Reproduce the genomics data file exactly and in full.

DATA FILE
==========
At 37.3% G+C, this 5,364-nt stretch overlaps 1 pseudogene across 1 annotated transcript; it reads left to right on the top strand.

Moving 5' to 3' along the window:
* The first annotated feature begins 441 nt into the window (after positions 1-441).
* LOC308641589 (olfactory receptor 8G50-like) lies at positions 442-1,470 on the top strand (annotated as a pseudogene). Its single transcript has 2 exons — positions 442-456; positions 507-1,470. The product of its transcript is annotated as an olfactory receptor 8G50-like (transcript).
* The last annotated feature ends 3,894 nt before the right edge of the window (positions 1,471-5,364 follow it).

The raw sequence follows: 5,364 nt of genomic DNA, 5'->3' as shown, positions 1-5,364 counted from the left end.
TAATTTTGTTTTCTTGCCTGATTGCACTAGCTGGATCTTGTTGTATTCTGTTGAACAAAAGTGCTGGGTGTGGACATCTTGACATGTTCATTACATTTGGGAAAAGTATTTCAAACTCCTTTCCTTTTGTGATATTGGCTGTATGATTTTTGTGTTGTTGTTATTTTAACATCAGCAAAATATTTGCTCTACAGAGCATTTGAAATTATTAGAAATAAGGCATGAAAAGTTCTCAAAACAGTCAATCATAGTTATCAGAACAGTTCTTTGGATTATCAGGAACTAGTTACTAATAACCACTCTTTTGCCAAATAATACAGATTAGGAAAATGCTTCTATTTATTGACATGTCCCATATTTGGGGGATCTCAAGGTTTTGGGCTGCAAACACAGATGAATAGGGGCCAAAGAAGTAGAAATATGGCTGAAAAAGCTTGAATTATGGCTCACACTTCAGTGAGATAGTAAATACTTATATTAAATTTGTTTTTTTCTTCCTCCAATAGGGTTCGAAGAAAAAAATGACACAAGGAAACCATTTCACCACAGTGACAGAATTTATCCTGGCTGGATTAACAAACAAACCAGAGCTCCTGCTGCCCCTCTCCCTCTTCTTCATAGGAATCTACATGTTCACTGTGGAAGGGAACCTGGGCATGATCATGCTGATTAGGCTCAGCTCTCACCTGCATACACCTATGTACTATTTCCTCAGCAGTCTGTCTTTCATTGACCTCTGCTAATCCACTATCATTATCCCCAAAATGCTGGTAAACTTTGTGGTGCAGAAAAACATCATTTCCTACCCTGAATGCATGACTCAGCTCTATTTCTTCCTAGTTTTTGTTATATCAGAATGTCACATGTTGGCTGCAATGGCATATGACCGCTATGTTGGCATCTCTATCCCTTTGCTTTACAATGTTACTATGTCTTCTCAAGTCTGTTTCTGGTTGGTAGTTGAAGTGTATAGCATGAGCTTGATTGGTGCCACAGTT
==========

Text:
At 37.3% G+C, this 5,364-nt stretch overlaps 1 pseudogene across 1 annotated transcript; it reads left to right on the top strand.

Moving 5' to 3' along the window:
* The first annotated feature begins 441 nt into the window (after positions 1-441).
* LOC308641589 (olfactory receptor 8G50-like) lies at positions 442-1,470 on the top strand (annotated as a pseudogene). Its single transcript has 2 exons — positions 442-456; positions 507-1,470. The product of its transcript is annotated as an olfactory receptor 8G50-like (transcript).
* The last annotated feature ends 3,894 nt before the right edge of the window (positions 1,471-5,364 follow it).

The raw sequence follows: 5,364 nt of genomic DNA, 5'->3' as shown, positions 1-5,364 counted from the left end.
TAATTTTGTTTTCTTGCCTGATTGCACTAGCTGGATCTTGTTGTATTCTGTTGAACAAAAGTGCTGGGTGTGGACATCTTGACATGTTCATTACATTTGGGAAAAGTATTTCAAACTCCTTTCCTTTTGTGATATTGGCTGTATGATTTTTGTGTTGTTGTTATTTTAACATCAGCAAAATATTTGCTCTACAGAGCATTTGAAATTATTAGAAATAAGGCATGAAAAGTTCTCAAAACAGTCAATCATAGTTATCAGAACAGTTCTTTGGATTATCAGGAACTAGTTACTAATAACCACTCTTTTGCCAAATAATACAGATTAGGAAAATGCTTCTATTTATTGACATGTCCCATATTTGGGGGATCTCAAGGTTTTGGGCTGCAAACACAGATGAATAGGGGCCAAAGAAGTAGAAATATGGCTGAAAAAGCTTGAATTATGGCTCACACTTCAGTGAGATAGTAAATACTTATATTAAATTTGTTTTTTTCTTCCTCCAATAGGGTTCGAAGAAAAAAATGACACAAGGAAACCATTTCACCACAGTGACAGAATTTATCCTGGCTGGATTAACAAACAAACCAGAGCTCCTGCTGCCCCTCTCCCTCTTCTTCATAGGAATCTACATGTTCACTGTGGAAGGGAACCTGGGCATGATCATGCTGATTAGGCTCAGCTCTCACCTGCATACACCTATGTACTATTTCCTCAGCAGTCTGTCTTTCATTGACCTCTGCTAATCCACTATCATTATCCCCAAAATGCTGGTAAACTTTGTGGTGCAGAAAAACATCATTTCCTACCCTGAATGCATGACTCAGCTCTATTTCTTCCTAGTTTTTGTTATATCAGAATGTCACATGTTGGCTGCAATGGCATATGACCGCTATGTTGGCATCTCTATCCCTTTGCTTTACAATGTTACTATGTCTTCTCAAGTCTGTTTCTGGTTGGTAGTTGAAGTGTATAGCATGAGCTTGATTGGTGCCACAGTT